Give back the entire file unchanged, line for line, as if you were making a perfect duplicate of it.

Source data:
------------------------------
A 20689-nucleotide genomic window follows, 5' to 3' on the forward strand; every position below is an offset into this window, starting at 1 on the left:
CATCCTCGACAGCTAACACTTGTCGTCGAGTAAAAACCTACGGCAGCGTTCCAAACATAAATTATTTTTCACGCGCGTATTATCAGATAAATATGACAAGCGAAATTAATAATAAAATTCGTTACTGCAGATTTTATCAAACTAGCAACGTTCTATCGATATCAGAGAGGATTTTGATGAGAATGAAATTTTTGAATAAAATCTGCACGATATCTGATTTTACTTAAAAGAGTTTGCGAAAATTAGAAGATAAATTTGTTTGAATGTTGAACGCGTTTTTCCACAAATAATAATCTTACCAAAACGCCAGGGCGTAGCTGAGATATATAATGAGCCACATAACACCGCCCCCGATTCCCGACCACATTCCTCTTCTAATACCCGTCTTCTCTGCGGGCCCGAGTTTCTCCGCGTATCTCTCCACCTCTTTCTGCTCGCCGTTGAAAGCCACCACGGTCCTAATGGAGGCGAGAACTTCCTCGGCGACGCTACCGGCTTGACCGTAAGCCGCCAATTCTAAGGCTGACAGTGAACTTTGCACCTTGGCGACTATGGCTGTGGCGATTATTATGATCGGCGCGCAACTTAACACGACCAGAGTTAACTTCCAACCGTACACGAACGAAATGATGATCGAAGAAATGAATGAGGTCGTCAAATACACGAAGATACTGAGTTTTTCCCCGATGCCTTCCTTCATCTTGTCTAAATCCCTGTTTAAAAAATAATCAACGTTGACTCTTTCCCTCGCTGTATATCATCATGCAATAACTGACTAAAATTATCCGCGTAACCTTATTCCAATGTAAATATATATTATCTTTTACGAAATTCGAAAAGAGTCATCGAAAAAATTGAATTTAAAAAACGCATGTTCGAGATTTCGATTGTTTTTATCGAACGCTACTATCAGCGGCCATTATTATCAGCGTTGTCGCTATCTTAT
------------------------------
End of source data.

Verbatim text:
A 20689-nucleotide genomic window follows, 5' to 3' on the forward strand; every position below is an offset into this window, starting at 1 on the left:
CATCCTCGACAGCTAACACTTGTCGTCGAGTAAAAACCTACGGCAGCGTTCCAAACATAAATTATTTTTCACGCGCGTATTATCAGATAAATATGACAAGCGAAATTAATAATAAAATTCGTTACTGCAGATTTTATCAAACTAGCAACGTTCTATCGATATCAGAGAGGATTTTGATGAGAATGAAATTTTTGAATAAAATCTGCACGATATCTGATTTTACTTAAAAGAGTTTGCGAAAATTAGAAGATAAATTTGTTTGAATGTTGAACGCGTTTTTCCACAAATAATAATCTTACCAAAACGCCAGGGCGTAGCTGAGATATATAATGAGCCACATAACACCGCCCCCGATTCCCGACCACATTCCTCTTCTAATACCCGTCTTCTCTGCGGGCCCGAGTTTCTCCGCGTATCTCTCCACCTCTTTCTGCTCGCCGTTGAAAGCCACCACGGTCCTAATGGAGGCGAGAACTTCCTCGGCGACGCTACCGGCTTGACCGTAAGCCGCCAATTCTAAGGCTGACAGTGAACTTTGCACCTTGGCGACTATGGCTGTGGCGATTATTATGATCGGCGCGCAACTTAACACGACCAGAGTTAACTTCCAACCGTACACGAACGAAATGATGATCGAAGAAATGAATGAGGTCGTCAAATACACGAAGATACTGAGTTTTTCCCCGATGCCTTCCTTCATCTTGTCTAAATCCCTGTTTAAAAAATAATCAACGTTGACTCTTTCCCTCGCTGTATATCATCATGCAATAACTGACTAAAATTATCCGCGTAACCTTATTCCAATGTAAATATATATTATCTTTTACGAAATTCGAAAAGAGTCATCGAAAAAATTGAATTTAAAAAACGCATGTTCGAGATTTCGATTGTTTTTATCGAACGCTACTATCAGCGGCCATTATTATCAGCGTTGTCGCTATCTTAT